I’m in a hotel on at Madrid airport. Those of you who know Spain will realise that Madrid is a long way east of my intended route. This is what’s happened since yesterday morning.
I left the Hotel Leo in Monesterio at just gone eight o’clock after a breakfast of toast, jam and coffee. The weather forecast was for showers so it was no surprise that a heavy downpour started about 15 minutes after I set out. I donned the waterproofs and carried on pedalling to the sound of skylarks, which were to be seen in the fields either side of me. The sky looked totally black and I thought I was in for hours of getting drenched again but things brightened up after 20 minutes and there were occasional glimpses of sun. The road was a little busier than yesterday but not unduly so. There were none of the huge climbs of the day before, just a gently undulating terrain which masked what was in fact a gradual descent of nearly 2000 feet over the first 60 miles of the day’s riding.
I was a little concerned about the strengthening sun so stopped to buy sun cream and a coffe in a pretty town called Villafranca de los Barros. It was full of smart little shops for tourists and was immaculately clean, unlike many of the smaller, more industrial places I had passed along the way. Preparing to leave the town, I applied plenty of sun protection then took off my waterproofs and stashed them neatly on top of my rear bag. The heavens opened five minutes later and I scrambled to put everything back on before I got wet on the inside. Once again, there appeared to be no likely end to the rain but 20 minutes later it was gone and the day became brighter once more.
The road from Villafranca de los Barros to Mérida was busy traffic was still not problematic, with the possible exception of the odd truck getting a bit close. The wind seemed to be coming from a more westerly direction and it was testing at times when the road veered towards the west, or when I was in the middle of a squall, two more of which were still to come.
I stopped just south of Mérida for a light lunch and a beer at a roadside bar. I had already covered 60 miles, more than my total for the day before, and I began to wonder if I might make it to the next significant city, Cáceres, over 40 miles further north. Looking at my map – the printed one – I could see lots of green areas ahead, which I took to be hills, although there were no contours to give me a clear indication of the steepness or otherwise of the route. However, at no point did the road seem to be meandering in those tight little squiggles that suggest a straight line was not an option for its builder due to the steep nature of the terrain.
Mérida has some fine Roman architecture in the old part of the city and I was tempted to book in somewhere and take a look around. In the end, I decided to try to add some extra miles while the weather was being relatively kind. I pressed on and started climbing steadily. The traffic disappeared almost totally. I once again saw a stork nest on a pylon (just the one this time) and my path was frequently crossed but the pilgrims’ walking route, the Camino De Santiago. You can cycle along this too but much of it would demand a mountain bike, which mine isn’t.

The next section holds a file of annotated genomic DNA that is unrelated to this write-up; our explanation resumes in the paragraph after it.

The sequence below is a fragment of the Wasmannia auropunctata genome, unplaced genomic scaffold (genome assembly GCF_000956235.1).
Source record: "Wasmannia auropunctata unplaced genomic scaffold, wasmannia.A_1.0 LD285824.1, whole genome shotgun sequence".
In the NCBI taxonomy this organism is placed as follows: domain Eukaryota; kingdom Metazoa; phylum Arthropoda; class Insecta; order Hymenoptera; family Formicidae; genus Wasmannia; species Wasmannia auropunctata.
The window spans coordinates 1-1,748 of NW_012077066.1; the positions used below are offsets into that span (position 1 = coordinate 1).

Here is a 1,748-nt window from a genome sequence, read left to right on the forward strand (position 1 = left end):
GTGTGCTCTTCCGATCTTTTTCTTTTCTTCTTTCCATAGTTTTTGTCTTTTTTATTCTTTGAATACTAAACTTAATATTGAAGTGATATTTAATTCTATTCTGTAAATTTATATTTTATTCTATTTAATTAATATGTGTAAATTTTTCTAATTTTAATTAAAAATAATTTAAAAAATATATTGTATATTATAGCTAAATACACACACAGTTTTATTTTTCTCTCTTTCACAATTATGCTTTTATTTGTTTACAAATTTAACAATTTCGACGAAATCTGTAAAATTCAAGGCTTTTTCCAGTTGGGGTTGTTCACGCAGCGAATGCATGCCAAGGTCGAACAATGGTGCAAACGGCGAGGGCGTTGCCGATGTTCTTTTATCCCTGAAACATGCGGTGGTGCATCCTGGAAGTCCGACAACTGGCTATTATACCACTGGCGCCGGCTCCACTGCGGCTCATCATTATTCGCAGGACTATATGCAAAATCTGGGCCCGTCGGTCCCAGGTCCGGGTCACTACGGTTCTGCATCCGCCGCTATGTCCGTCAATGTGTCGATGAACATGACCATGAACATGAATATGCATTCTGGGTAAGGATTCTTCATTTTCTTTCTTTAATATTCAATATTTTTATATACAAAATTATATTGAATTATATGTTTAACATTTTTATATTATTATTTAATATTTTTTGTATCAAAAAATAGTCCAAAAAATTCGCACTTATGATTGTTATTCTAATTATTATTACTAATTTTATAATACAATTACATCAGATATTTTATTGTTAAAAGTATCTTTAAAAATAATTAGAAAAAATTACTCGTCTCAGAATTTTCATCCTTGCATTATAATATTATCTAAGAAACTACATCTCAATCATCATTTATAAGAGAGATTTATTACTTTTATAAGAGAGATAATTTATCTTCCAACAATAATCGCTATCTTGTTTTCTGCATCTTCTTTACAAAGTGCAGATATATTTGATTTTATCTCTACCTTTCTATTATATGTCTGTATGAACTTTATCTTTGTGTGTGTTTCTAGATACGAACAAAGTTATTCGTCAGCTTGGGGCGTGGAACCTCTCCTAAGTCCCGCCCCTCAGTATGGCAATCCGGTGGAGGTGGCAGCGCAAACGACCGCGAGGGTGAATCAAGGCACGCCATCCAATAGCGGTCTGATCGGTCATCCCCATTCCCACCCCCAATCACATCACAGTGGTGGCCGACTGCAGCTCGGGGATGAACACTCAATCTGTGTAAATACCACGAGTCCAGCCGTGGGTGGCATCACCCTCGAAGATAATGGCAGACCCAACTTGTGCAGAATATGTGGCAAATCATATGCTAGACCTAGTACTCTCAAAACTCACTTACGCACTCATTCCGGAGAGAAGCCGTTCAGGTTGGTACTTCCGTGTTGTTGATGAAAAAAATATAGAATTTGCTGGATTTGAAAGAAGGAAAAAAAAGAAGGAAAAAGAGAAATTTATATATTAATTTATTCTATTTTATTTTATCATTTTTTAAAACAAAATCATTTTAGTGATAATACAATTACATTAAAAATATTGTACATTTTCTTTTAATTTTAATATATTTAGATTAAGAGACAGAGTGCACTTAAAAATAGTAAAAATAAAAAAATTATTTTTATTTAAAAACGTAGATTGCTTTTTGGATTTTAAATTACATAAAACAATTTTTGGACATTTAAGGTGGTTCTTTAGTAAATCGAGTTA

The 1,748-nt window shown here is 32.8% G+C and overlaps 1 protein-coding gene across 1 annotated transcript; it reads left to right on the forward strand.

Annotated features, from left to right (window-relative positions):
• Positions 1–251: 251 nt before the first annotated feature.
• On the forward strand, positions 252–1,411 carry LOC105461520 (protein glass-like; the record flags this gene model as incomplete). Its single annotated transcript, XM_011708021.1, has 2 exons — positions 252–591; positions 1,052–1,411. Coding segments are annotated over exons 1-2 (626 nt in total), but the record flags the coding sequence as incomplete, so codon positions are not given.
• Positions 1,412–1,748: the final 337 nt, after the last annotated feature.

When you ride long distances, tiredness isn’t a linear thing. You don’t just get more and more tired, it comes on in waves, and some of the dips make you wonder if you can even turn the pedals just one more time. As I reached the 83-mile mark, one of these deep dips hit me. I’ll pulled over to a garage and, in the absence of sandwiches, bought and ate a full packet of chocolate doughnut shaped things, all 496 kcals of them. They were rather disgusting but did the job. I topped up with water and got back on the bike. Cáceres was the goal but I didn’t yet have the confidence to book into the really nice-looking hotel I had seen on booking.com because I didn’t know if the weather or hills would yet get the better of me.
A few kilometres further on, standing in the sunshine, I took the plunge, booking a room in the four-star Gran Hotel Don Manuel for a mere 75 Euros. I was confident of getting there. Within five minutes the sky went completely black and I found myself riding into a massive headwind and near-horizontal rain. This was the third “shower” of the day and I told myself if it didn’t stop soon I’d be checking into the first available shelter! Shortly after, the weather cleared again, I couldn’t see any mountains ahead and I ploughed on. With nearly 100 miles under my belt I was feeling good to the point of standing on the pedals on some of the climbs and pushing ahead enthusiastically. The final shower came just as I entered the outskirts of Cáceres, too late to cause any concern. I checked into the hotel, which was as good as it looked in the photographs, my only complaint being that the heated towel rail didn’t work, so I couldn’t dry my wet clothes. Apparently that was the case throughout the hotel, which seemed odd. A maid appeared promptly, took the wet stuff away and brought it back dry and neatly folded about an hour later. There was no charge.
I had covered 107.5 miles and was ready for dinner. I wandered into a nearby classical town square and had the set meal at a local restaurant after waiting 40 minutes for it to open at 8:30pm. Even that’s early for some restaurants in Spain. It rained again, so much so that I moved from under a leaking umbrella to a nice, dry inside table.
Back at the hotel, I started researching the next couple of days’ travel. The result of that research brought me Madrid today. More about that in tomorrow’s post.